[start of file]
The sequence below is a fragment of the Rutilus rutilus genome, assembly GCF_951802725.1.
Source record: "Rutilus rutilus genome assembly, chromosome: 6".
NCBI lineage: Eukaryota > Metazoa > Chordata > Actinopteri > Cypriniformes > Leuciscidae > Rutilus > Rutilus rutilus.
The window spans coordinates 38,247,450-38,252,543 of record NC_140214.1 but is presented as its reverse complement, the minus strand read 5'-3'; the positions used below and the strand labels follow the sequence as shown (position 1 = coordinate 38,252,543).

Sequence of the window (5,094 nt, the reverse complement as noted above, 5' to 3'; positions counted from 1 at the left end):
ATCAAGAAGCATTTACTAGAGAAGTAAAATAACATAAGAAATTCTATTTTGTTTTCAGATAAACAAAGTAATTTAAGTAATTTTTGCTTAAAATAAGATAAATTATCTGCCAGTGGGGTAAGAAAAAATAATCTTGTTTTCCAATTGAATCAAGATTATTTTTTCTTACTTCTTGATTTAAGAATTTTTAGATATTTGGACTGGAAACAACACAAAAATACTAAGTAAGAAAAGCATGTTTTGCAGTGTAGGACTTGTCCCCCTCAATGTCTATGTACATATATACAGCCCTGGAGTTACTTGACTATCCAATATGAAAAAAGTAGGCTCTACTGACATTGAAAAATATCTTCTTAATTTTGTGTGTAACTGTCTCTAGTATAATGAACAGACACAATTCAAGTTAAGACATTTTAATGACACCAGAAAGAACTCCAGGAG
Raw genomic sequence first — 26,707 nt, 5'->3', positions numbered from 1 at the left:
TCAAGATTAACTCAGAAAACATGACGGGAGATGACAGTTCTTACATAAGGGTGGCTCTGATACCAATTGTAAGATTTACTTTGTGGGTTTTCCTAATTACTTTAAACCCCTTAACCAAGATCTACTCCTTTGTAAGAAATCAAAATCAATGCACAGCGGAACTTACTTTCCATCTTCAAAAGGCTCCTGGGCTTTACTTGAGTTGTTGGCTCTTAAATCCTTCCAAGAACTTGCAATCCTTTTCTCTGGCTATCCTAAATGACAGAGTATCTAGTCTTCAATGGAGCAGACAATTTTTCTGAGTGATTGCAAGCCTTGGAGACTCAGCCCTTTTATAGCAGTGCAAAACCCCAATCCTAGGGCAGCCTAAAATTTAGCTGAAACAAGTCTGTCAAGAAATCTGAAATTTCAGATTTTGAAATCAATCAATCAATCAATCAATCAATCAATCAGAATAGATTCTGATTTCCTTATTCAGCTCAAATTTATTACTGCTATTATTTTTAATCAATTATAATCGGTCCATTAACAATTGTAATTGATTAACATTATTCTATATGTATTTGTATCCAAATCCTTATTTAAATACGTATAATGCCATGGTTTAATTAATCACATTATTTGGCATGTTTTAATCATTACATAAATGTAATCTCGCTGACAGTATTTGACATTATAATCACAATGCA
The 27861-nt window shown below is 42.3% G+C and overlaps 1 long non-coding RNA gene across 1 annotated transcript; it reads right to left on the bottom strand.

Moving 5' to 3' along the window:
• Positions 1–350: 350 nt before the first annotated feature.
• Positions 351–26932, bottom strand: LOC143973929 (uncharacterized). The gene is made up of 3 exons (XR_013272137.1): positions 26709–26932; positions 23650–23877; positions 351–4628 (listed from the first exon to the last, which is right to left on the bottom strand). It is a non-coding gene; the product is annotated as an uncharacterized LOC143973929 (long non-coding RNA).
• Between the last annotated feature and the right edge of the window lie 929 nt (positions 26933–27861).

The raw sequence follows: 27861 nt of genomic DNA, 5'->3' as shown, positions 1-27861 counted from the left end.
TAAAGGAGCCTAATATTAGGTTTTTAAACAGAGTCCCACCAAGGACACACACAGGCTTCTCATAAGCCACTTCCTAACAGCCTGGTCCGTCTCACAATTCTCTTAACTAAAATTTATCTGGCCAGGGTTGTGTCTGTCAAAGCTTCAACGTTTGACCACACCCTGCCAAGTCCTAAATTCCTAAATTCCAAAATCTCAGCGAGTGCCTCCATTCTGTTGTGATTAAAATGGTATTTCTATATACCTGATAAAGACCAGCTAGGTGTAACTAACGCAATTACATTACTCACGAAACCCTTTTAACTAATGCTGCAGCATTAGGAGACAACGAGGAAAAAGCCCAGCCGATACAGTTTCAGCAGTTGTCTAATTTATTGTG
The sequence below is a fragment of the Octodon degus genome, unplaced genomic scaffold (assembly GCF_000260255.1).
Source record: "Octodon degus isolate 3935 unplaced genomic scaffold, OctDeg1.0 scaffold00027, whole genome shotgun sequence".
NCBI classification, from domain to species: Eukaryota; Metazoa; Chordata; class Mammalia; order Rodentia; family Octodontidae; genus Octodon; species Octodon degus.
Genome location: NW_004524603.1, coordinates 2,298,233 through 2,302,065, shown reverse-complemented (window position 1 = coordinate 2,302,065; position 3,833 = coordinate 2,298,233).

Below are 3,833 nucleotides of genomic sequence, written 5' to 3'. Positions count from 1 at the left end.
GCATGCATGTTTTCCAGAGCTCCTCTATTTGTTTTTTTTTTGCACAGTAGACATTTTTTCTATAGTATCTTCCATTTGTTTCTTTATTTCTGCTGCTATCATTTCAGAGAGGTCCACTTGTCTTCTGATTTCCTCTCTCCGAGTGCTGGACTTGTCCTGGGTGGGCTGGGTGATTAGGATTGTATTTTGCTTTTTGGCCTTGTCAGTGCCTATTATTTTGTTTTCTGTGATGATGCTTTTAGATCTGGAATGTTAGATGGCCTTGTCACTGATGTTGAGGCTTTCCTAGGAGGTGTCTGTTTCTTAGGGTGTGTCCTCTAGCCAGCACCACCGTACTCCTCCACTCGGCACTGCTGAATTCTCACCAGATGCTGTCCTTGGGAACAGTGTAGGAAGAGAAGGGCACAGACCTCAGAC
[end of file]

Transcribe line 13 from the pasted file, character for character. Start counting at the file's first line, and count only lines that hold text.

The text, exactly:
• Between the last annotated feature and the right edge of the window lie 929 nt (positions 26933–27861).